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He answered her with the same tender words, he tried to be all kindness; but more perfunctorily. The oneness of that supreme moment vanished and did not return. Meanwhile, Diana's perceptions, stunned by the one overmastering thought, gave her no warning.

Immediately after her interview with Beth her mood changed, and she would have given worlds to be free from complicity in the abduction. Bitterly, indeed, she reproached herself for her enmity toward the unsuspecting girl, an innocent victim of Diana's own vain desires and Charles Mershone's heartless wiles.

Caswall, without being enthusiastic on the subject, had been courteous and attentive; as she had walked back to Diana's Grove, she almost congratulated herself on her new settlement in life. That the idea was becoming fixed in her mind, was shown by a letter which she wrote later in the day to Adam Salton, and sent to him by hand. It ran as follows: "DEAR MR. SALTON,

Gustave Lenoble's letters lying unanswered in her desk asserted the all-absorbing nature of Diana's affection for the fading girl. She was fading. The consciousness of this made all other love sacrilege, as it seemed to Diana. She sat up late that night to answer Gustave's last letter of piteous complaint. "She had forgotten him.

"Then I must go by myself," he said, in the same half breath, stooping his head still so near that a half breath could be heard; and his hair, quite emancipated from the regulation cut, touched Diana's cheek. "I don't know how I can! But, Di if I can get a furlough at Christmas and come for you will you be ready then?" She whispered, "Yes."

But just as they approached the opening voices were heard, and a moment later Diana and Stanley stood in the wide aperture. Diana's winsome face was lit with whimsical mischievousness, but it fell somewhat when she beheld Carew. "O goodness!" she remarked comically. "Who would have thought of finding you here?"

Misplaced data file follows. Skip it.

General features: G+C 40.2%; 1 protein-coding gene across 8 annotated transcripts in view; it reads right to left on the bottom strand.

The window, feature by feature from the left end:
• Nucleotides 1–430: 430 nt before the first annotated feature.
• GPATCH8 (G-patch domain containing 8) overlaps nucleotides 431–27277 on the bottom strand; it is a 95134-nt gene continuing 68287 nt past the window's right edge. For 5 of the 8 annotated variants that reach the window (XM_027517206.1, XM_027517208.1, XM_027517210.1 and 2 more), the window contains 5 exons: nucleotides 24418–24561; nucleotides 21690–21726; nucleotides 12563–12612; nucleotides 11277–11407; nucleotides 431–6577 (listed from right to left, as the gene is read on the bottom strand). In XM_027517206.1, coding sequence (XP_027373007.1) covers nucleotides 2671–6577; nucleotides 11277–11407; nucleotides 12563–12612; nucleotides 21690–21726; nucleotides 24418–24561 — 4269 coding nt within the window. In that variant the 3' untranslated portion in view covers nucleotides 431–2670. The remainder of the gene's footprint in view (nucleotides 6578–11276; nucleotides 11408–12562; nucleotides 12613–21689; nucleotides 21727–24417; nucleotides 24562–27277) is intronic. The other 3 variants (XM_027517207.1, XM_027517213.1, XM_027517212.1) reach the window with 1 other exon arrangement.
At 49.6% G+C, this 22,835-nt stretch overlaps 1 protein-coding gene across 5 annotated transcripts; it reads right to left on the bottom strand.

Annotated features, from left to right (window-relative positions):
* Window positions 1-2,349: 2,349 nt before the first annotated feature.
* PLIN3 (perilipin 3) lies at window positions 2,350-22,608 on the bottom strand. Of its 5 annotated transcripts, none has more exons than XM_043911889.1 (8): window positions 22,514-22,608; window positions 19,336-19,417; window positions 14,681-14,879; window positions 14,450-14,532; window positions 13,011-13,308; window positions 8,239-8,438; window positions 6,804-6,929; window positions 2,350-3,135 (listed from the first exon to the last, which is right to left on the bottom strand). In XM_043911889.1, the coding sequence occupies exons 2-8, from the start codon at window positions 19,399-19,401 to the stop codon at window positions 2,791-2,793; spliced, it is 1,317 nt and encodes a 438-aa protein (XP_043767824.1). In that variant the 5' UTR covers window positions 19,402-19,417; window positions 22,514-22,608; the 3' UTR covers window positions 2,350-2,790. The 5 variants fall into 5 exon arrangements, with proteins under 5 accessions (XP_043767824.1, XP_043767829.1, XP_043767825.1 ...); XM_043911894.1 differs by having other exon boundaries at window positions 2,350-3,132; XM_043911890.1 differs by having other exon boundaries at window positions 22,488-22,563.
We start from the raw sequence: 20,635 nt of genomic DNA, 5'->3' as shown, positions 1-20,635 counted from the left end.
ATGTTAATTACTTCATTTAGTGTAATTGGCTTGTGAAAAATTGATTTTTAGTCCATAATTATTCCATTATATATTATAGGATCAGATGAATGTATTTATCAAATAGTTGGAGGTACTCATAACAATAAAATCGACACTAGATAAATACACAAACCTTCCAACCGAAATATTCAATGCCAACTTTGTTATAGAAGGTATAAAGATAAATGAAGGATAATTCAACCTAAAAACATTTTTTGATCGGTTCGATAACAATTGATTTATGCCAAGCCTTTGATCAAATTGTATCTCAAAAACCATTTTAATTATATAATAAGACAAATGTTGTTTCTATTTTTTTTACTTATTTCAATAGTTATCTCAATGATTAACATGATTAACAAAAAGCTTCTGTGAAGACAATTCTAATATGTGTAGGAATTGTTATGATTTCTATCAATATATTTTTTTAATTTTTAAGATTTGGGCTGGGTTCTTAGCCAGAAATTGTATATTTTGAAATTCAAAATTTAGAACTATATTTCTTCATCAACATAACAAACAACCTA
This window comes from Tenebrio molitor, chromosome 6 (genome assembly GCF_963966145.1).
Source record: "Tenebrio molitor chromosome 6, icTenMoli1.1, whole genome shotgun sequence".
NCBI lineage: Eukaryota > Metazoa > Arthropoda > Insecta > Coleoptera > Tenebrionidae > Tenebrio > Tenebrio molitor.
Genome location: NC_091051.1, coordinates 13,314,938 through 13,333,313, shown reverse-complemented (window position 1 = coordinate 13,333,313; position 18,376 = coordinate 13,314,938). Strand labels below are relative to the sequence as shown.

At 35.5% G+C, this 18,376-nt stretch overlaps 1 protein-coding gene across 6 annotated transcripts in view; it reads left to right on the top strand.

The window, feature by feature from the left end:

Colwood, Miss Mallory's new chaperon and companion, had arrived the night before, on Christmas Eve. She had appeared just in time for dinner, and the two ladies had spent the evening together. Diana's first impressions had been pleasant yes, certainly, pleasant; though Mrs. Colwood had been shy, and Diana still more so. There could be no question but that Mrs.

After an early breakfast, he sat at the open window watching the kite and thinking of many things. From his room he could see all round the neighbourhood, but the two places that interested him most were Mercy Farm and Diana's Grove.

She would save him endless trouble, as all arrangements could be left in her hands and Stephens'. Having made up his mind to go through with a proceeding that he regarded in the light of a sacrifice on the family altar, his wish was to get it over and done with as soon as possible, and Diana's interference in his plans had exasperated him.

Two boats paddled near, their lanterns swinging ineffectually, the boats nosing round. 'Hi there Rockley! hi there! 'Mr Gerald! came the captain's terrified voice. 'Miss Diana's in the water. 'Anybody gone in for her? came Gerald's sharp voice. 'Young Doctor Brindell, sir. 'Where? 'Can't see no signs of them, sir. Everybody's looking, but there's nothing so far.

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